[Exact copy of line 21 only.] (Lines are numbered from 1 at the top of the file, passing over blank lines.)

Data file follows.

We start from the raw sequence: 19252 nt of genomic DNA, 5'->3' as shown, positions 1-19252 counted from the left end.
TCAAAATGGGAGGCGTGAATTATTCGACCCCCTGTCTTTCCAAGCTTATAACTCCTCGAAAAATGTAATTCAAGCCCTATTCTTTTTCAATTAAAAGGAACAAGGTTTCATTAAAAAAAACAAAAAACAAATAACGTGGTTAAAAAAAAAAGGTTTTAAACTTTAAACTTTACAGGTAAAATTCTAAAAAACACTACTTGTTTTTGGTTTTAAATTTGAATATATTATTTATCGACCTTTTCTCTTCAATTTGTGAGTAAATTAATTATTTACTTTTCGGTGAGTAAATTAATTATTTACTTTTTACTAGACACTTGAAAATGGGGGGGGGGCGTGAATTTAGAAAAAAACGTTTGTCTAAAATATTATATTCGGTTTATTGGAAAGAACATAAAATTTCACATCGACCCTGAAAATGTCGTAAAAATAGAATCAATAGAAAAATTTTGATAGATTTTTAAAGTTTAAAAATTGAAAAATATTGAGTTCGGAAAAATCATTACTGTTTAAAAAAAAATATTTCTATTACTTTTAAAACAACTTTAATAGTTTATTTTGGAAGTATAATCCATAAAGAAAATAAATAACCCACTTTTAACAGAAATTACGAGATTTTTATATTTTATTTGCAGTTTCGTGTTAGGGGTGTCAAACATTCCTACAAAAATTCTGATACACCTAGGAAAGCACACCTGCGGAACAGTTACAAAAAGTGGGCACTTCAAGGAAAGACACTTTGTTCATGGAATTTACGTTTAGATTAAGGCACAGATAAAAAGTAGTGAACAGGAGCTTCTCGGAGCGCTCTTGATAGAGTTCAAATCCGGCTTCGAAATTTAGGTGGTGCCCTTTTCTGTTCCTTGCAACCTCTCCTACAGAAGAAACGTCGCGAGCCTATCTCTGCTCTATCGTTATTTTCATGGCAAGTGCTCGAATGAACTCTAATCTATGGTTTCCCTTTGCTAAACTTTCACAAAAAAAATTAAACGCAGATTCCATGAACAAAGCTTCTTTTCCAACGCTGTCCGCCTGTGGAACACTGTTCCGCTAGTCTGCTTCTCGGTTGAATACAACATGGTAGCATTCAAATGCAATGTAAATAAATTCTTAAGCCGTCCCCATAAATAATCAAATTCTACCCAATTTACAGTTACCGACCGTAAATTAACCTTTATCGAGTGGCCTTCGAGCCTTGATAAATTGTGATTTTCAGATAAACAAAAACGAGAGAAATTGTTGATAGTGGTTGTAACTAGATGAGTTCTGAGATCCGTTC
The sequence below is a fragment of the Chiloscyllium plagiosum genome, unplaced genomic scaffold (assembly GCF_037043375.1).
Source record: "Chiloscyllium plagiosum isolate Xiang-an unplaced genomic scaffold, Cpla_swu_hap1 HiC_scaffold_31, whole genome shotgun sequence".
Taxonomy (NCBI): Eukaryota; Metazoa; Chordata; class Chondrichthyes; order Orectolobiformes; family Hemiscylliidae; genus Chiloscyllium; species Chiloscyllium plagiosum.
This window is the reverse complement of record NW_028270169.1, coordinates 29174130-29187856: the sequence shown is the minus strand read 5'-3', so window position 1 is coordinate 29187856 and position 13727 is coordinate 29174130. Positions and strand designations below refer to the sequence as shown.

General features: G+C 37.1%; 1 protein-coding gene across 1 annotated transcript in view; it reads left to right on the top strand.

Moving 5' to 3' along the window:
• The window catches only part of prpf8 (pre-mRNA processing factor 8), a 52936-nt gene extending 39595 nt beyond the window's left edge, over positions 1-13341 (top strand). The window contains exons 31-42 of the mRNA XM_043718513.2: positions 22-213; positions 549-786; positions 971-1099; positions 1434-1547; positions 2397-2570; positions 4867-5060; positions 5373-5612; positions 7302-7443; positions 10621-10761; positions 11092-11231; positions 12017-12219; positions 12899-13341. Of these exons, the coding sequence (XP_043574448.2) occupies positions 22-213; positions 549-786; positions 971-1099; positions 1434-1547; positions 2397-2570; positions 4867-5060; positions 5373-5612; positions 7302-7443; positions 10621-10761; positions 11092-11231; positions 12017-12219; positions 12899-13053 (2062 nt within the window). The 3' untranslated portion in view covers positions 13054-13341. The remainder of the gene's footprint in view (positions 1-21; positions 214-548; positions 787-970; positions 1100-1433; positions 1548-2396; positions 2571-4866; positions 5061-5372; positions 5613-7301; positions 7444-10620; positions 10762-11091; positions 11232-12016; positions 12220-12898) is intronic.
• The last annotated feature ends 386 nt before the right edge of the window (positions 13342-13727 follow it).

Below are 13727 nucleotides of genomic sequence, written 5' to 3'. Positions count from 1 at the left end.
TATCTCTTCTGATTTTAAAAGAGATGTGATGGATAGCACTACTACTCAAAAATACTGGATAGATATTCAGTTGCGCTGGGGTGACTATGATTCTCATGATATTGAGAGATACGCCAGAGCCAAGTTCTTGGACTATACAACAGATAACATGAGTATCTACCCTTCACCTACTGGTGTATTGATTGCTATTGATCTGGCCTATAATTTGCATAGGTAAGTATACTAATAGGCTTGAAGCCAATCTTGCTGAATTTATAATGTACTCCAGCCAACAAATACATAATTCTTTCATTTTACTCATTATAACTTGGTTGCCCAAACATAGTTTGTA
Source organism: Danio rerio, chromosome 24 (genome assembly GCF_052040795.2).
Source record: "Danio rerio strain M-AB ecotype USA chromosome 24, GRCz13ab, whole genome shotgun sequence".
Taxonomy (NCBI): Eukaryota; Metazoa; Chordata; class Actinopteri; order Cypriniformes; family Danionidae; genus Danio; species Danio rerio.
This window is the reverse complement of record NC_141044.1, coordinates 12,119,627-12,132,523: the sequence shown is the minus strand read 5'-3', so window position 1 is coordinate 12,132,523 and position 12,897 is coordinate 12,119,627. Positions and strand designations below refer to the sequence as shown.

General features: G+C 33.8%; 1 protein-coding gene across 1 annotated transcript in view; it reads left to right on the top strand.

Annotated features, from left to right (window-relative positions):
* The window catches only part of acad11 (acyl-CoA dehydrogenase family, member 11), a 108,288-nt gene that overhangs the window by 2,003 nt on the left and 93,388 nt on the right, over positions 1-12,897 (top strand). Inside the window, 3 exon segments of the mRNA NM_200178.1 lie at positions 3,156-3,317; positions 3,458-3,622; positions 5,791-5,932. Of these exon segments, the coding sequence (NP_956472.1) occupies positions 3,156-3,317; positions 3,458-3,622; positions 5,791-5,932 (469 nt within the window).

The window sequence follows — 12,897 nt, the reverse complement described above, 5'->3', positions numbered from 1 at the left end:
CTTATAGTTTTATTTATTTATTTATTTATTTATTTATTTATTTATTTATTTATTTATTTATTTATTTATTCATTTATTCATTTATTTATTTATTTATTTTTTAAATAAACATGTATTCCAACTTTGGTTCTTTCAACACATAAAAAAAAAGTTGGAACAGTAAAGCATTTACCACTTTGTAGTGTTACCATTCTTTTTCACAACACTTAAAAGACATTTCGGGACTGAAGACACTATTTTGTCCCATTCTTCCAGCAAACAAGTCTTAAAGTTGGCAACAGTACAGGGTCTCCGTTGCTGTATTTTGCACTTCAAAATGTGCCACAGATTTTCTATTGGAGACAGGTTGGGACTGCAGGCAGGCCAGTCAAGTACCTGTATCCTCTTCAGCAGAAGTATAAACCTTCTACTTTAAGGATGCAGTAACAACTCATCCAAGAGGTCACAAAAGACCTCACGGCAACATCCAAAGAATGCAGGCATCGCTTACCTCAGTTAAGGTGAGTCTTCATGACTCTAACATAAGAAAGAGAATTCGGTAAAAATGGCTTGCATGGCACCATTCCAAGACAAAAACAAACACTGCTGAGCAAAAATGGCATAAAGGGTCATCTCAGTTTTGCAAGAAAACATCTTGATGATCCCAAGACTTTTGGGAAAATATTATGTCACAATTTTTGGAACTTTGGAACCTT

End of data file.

CTTATAGTTTTATTTATTTATTTATTTATTTATTTATTTATTTATTTATTTATTTATTTATTTATTTATTCATTTATTCATTTATTTATTTATTTATTTTTTAAATAAACATGTATTCCAACTTTGGTTCTTTCAACACATAAAAAAAAAGTTGGAACAGTAAAGCATTTACCACTTTGTAGTGTTACCATTCTTTTTCACAACACTTAAAAGACATTTCGGGACTGAAGACACTATTTTGTCCCATTCTTCCAGCAAACAAGTCTTAAAGTTGGCAACAGTACAGGGTCTCCGTTGCTGTATTTTGCACTTCAAAATGTGCCACAGATTTTCTATTGGAGACAGGTTGGGACTGCAGGCAGGCCAGTCAAGTACCTGTATCCTCTTCAGCAGAAGTATAAACCTTCTACTTTAAGGATGCAGTAACAACTCATCCAAGAGGTCACAAAAGACCTCACGGCAACATCCAAAGAATGCAGGCATCGCTTACCTCAGTTAAGGTGAGTCTTCATGACTCTAACATAAGAAAGAGAATTCGGTAAAAATGGCTTGCATGGCACCATTCCAAGACAAAAACAAACACTGCTGAGCAAAAATGGCATAAAGGGTCATCTCAGTTTTGCAAGAAAACATCTTGATGATCCCAAGACTTTTGGGAAAATATTATGTCACAATTTTTGGAACTTTGGAACCTT